How often does glove perforation occur in surgery? Comparison between single gloves and a double-gloving system

Am J Surg. 2001 Jun;181(6):564-6. doi: 10.1016/s0002-9610(01)00626-2.


Background: In surgery, intact gloves protect the surgeon from bloodborne pathogens and the surgical wound from microorganisms on the skin of the surgeon. However, glove perforation is very common, and puncture rates as high as 61% are published in the literature. One objective of this study was to compare puncture rates between a unique double-gloving puncture indication system and single-use gloves, and another was to determine the extent to which glove perforations remain undetected during surgery.

Methods: The study material comprised all gloves used in surgical operations at our hospital for a period of 2 months. The analysis was made by the glove type in a prospective and randomized manner. Gloves were tested immediately after the surgical procedure using the approved standardized water-leak method for 2 minutes to detect any holes. The gloves used in this study were either a double-gloving puncture indication system or the standard glove used at our hospital.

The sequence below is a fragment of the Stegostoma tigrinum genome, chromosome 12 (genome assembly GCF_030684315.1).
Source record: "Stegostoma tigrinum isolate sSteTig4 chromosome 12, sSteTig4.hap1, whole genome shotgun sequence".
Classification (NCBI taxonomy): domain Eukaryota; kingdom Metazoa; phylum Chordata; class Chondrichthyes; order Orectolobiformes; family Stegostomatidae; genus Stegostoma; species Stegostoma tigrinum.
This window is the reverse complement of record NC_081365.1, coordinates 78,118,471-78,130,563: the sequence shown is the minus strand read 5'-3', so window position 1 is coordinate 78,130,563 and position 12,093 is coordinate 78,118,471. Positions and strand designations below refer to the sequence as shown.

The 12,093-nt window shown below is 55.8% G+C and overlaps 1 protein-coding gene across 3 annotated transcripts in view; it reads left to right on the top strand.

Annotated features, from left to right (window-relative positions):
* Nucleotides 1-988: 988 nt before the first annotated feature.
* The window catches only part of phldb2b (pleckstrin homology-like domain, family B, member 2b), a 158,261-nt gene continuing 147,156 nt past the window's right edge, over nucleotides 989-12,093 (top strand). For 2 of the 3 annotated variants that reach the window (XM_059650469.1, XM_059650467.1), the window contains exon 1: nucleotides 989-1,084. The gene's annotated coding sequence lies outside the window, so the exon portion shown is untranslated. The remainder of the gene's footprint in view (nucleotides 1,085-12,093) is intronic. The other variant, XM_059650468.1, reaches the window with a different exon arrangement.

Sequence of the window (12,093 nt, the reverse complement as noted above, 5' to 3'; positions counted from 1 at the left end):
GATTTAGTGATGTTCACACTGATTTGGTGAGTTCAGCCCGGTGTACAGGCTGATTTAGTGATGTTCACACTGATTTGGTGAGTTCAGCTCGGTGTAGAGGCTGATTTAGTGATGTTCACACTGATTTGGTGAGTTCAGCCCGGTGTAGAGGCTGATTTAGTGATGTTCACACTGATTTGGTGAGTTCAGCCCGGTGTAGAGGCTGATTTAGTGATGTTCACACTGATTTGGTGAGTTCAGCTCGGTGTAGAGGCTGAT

Results: In 885 operations altogether, 2,462 gloves were tested; 1,020 single gloves, 1,148 double-glove systems, and 294 combination gloves were studied. The overall perforation rate was 192 out of 2,462 gloves (7.80%), and 162 out of 885 operations (18.3%). The detection of perforation during surgery was 28 out of 76 (36.84%) with single gloves, 77 out of 89 with the double-gloving system (86.52%), and 9 out of 27 with combination gloves (33.33%; P <0.001). The inner glove of the double-gloving system was punctured in 6 out of 88 outer glove perforations (6.82%).

Conclusions: In view of the critical importance of safety at work by having a sterile barrier between surgeon and patient, it is very important to use a double-gloving puncture indication system, at least in operations where there is a high risk of glove perforation.

Publication types

  • Clinical Trial
  • Randomized Controlled Trial
  • Research Support, Non-U.S. Gov't

MeSH terms

  • Color
  • Finland
  • Gloves, Surgical*
  • Humans
  • Infection Control / methods*
  • Infectious Disease Transmission, Patient-to-Professional / prevention & control
  • Infectious Disease Transmission, Professional-to-Patient / prevention & control
  • Logistic Models
  • Surgical Procedures, Operative*